Friday, February 17, 2012

Is One Religion Superior?

Who knew that the parents of the late Nazi hunter Simon Wiesenthal were Mormons?  They certainly didn’t.  Asher Wiesenthal and Rosa Rapp were raised, lived and died Jewish. So did their late son, a Holocaust survivor who spent his life searching out former Nazis trying to hide from their pasts.  Wiesenthal's father died in combat in World War I. His mother was among the victims at the Belzec concentration camp in 1942.  

However, researchers have found that the Mormons recently baptized Wiesenthal and Rapp in separate ceremonies, deliberately violating a 1995 agreement to stop turning Jewish holocaust victims into Mormons.

The Church of Jesus Christ of Latter-day Saints (LDS) leaders have apologized. “We sincerely regret that the actions of an individual member of the church led to the inappropriate submission of these names," said church spokesman Michael Purdy.  "These submissions were clearly against the policy of the church. We consider this a serious breach of our protocol…”

Presumably, that means three relatives of Holocaust survivor Elie Wiesel who were also entered into the genealogy database will be removed, too.

Their inclusion was not an accident.  Mormons believe that they can baptize deceased ancestors who never had that opportunity to join the fold.  That’s why Mormons keep a massive genealogical record in Salt Lake City.  It’s a boon to anyone trying to trace family history, but it was deliberately created for religious purposes.

Because Mormons count everyone living or dead – presumably including the Wiesenthals – the number of people who actually belong to the faith is also suspect.

I have a friend whose aunt converted to LDS.  My friend was not interested and found herself subjected to a frightening, midnight ritual to expel her from a religion that she never joined.  She had no idea what was going on.

Jewish leaders understand fully well what's happening in the Wiesenthal situation.  "We are outraged that such insensitive actions continue in the Mormon temples," wrote Rabbi Abraham Cooper, associate dean of the Simon Wiesenthal Center, who participated in early meetings between Jews and Mormon officials.  "Such actions make a mockery of the many meetings with the top leadership of the Mormon Church dating back to 1995 that focused on the unwanted and unwarranted posthumous baptisms of Jewish victims of the Nazi Holocaust," he wrote in a prepared statement.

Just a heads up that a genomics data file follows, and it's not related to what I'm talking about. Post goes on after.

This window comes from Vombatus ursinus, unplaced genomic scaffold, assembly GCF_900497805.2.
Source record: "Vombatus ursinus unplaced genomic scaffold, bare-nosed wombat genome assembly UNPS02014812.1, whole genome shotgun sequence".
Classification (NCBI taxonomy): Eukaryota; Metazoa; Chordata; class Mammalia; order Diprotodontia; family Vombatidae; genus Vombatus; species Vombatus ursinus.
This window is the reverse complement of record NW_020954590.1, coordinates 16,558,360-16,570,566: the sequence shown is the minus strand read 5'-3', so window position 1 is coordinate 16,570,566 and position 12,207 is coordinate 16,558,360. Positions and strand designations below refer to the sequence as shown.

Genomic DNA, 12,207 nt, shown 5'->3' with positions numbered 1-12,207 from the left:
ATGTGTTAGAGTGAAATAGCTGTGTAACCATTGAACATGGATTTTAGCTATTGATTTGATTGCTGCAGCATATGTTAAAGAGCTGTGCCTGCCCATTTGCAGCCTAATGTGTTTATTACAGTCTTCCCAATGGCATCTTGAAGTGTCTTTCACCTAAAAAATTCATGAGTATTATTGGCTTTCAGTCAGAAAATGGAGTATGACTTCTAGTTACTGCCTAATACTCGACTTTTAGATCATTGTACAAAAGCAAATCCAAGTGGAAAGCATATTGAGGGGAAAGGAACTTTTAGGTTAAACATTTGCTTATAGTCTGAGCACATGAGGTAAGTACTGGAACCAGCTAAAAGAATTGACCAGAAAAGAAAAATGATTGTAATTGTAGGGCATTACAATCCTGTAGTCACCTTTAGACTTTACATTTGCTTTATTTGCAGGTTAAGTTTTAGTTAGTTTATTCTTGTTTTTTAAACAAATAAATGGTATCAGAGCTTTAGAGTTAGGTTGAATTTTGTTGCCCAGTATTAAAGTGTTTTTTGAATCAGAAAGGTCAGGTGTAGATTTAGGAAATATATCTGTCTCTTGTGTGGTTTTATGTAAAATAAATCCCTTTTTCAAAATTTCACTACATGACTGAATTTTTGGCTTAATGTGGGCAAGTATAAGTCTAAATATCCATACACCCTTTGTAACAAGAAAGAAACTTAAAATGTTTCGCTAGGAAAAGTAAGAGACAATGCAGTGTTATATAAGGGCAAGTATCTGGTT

Even worse, such action imply superiority of one belief over another.  The Mormons involved are sure they are rescuing another poor, misguided Jewish soul.  "There are way too many entries slipping through the cracks, including Jewish Holocaust victims," said Helen Radkey, the researcher who has been monitoring the entries and discovered the Wiesenthals. "It's (the Mormons') belief to save the dead that is causing the problem."

That’s the point: the Mormons who added the Wiesenthals to their list – and President Obama’s mother as well – thought they were doing the right thing.  So did Roman Catholics who for centuries seized and then baptized Jewish children. Every Christian still believes his or her religion is correct and that everyone else is doomed.

Muslims feel the same way.  They accept Jesus as a prophet, but are convinced Christians are misguided.  In their belief, Jesus will convert to Islam when the world ends to demonstrate to Christians the errors of the way and the superiority of the Islamic faith.

This kind of hubris merely increases tensions between religions.

No one knows if any religion is correct.  How could we?  How could anyone? Virtually every religion claims sainted leaders whose wisdom was sent by a deity.  In fact, there’s little to choose between any of them.

After all, no one can even prove a God exists, much less the multiple gods of the Hindu faith, the tri-parte Christian pastiche and the solitary Allah and Yahweh.  Or any of a myriad other choices.  Zeus, anyone?

How does anyone know that Mormon founder Joseph Smith didn’t stub his foot on the truth when he uncovered golden tablets?  Or Mary Baker Eddy didn’t distill the wealth of knowledge she plagiarized and used some special alchemy to find the true gold of philosophy?  

Maybe everyone’s right?  Maybe there are multiple ways to find God.  Maybe there’s no God to find.

Regardless, each of us has to find our own way.  Deliberately making someone a member of a different faith laughs at the reality of faith.  At least the Mormons have corrected this “mistake.”

It’s a start.

Bill Lazarus regularly writes about religion and religious history.  He also speaks at various religious organizations throughout Florida.  You can reach him at  He is the other of the famed Unauthorized Biography of Nostradamus; The Last Testament of Simon Peter; The Gospel Truth: Where Did the Gospel Writers Get Their Information; Noel: The Lore and Tradition of Christmas Carols; and Dummies Guide to Comparative Religion.  His books are available on, Kindle, bookstores and via various publishers. 

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